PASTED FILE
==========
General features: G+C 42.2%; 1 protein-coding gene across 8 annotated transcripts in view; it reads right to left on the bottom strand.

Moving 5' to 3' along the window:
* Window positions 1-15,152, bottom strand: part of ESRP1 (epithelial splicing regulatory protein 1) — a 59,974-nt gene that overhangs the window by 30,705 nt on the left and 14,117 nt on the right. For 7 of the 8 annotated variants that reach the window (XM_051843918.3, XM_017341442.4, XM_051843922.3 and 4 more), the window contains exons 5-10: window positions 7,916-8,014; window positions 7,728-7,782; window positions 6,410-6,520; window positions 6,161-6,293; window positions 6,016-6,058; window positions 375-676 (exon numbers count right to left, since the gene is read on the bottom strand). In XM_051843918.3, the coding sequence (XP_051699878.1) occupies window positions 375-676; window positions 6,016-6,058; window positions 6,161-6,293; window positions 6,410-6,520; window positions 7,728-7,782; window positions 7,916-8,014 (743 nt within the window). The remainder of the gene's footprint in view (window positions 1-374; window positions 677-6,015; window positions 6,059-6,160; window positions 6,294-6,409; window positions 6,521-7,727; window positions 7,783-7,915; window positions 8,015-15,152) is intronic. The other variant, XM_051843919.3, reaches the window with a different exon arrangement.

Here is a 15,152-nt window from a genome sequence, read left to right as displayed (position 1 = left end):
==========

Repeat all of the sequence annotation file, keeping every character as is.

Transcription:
General features: G+C 42.2%; 1 protein-coding gene across 8 annotated transcripts in view; it reads right to left on the bottom strand.

Moving 5' to 3' along the window:
* Window positions 1-15,152, bottom strand: part of ESRP1 (epithelial splicing regulatory protein 1) — a 59,974-nt gene that overhangs the window by 30,705 nt on the left and 14,117 nt on the right. For 7 of the 8 annotated variants that reach the window (XM_051843918.3, XM_017341442.4, XM_051843922.3 and 4 more), the window contains exons 5-10: window positions 7,916-8,014; window positions 7,728-7,782; window positions 6,410-6,520; window positions 6,161-6,293; window positions 6,016-6,058; window positions 375-676 (exon numbers count right to left, since the gene is read on the bottom strand). In XM_051843918.3, the coding sequence (XP_051699878.1) occupies window positions 375-676; window positions 6,016-6,058; window positions 6,161-6,293; window positions 6,410-6,520; window positions 7,728-7,782; window positions 7,916-8,014 (743 nt within the window). The remainder of the gene's footprint in view (window positions 1-374; window positions 677-6,015; window positions 6,059-6,160; window positions 6,294-6,409; window positions 6,521-7,727; window positions 7,783-7,915; window positions 8,015-15,152) is intronic. The other variant, XM_051843919.3, reaches the window with a different exon arrangement.

Here is a 15,152-nt window from a genome sequence, read left to right as displayed (position 1 = left end):